That being said, there are still some major limitations. Microsoft will only unlock the Windows 7 download for a copy purchased independently at retail, which is to say, only keys from copies of Windows purchased in a store, from an authorized website or from the Microsoft website itself, will work. If your copy of Windows 7 came with your PC, otherwise known as an OEM (Original Equipment Manufacturer) copy, you’re out of luck; OEM users will be met with an “Unsupported Product” message when attempting to verify their Windows product keys.
As ZDNet notes, this is in curious contrast to the fact that Windows 8.1 users have always been able to download an ISO without a product key. This is likely due to the fact that once you have a copy of Windows 7, it can be installed without a key. Once installed, Windows can be used free and clear for 30 days before locking the user out, at which point it can be reinstalled to reset the 30 day counter. Windows 8.1 requires a key before it will install at all and strongly encourages users to sign in with their Microsoft Account during the installation process, both of which help to combat piracy.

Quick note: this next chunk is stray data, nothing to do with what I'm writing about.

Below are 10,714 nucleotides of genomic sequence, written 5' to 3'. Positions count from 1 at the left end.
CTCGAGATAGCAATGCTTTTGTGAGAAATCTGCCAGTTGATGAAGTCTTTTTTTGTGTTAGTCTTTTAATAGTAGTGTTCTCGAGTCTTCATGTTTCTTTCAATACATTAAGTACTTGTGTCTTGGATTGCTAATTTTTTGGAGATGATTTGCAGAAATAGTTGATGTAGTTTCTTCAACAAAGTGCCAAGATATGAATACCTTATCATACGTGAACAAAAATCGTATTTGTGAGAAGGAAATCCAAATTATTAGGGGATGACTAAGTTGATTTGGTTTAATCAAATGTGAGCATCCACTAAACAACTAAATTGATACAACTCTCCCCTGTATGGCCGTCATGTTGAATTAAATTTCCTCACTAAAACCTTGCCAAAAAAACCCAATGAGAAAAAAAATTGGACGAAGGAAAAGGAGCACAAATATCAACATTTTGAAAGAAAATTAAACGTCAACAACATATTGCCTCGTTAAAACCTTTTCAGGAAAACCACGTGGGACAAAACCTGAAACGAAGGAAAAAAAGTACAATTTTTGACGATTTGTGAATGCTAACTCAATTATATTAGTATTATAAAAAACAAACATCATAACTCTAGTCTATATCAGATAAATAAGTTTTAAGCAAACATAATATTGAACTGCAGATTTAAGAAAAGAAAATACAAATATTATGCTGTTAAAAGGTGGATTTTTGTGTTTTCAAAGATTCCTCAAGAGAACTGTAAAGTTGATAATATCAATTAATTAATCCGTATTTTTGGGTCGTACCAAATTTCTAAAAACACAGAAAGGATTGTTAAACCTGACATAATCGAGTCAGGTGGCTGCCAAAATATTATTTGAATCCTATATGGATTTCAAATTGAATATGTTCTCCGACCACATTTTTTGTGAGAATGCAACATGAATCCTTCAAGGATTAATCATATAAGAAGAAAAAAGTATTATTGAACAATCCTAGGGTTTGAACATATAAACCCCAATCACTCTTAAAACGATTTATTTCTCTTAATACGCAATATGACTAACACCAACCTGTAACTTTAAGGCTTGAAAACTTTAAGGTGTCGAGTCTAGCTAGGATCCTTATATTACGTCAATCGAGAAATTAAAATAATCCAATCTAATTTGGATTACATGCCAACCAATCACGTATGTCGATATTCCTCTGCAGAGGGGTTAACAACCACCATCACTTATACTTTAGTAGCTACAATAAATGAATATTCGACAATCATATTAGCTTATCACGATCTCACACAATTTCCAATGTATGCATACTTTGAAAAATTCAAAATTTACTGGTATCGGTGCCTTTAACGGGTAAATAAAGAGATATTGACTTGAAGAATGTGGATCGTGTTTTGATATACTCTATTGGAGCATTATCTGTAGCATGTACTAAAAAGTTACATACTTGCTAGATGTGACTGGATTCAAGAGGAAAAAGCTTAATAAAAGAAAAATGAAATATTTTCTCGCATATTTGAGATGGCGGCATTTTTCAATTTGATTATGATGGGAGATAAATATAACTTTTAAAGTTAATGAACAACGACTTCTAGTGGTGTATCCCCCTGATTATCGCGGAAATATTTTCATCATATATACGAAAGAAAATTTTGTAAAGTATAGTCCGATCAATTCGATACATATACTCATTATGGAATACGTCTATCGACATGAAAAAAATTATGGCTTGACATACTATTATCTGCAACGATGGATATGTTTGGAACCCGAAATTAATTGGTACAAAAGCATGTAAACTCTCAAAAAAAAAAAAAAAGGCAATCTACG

As previously reported in the Inquisitr, Microsoft continues to update its preview of the upcoming Windows 10 operating system, available to those who participate in the Windows Insider Program. Microsoft Windows 10 is slated to be released later this year, and while reviews have generally been positive, it will be interesting to see how many users actually upgrade.
According to a story published by the Inquirer, as of December last year, Windows 7 market share continues to grow. As of the time of writing, Windows 7 still drastically dominates the OS scene at a staggering 55.72 percent with the newer Windows 8 and 8.1 holding less than 14 percent, according to current data from NetMarketShare. Microsoft Windows XP, released in 2001, holds 18.93 percent in spite of both its age and the end of Microsoft support for the operating system as of April 18, 2001.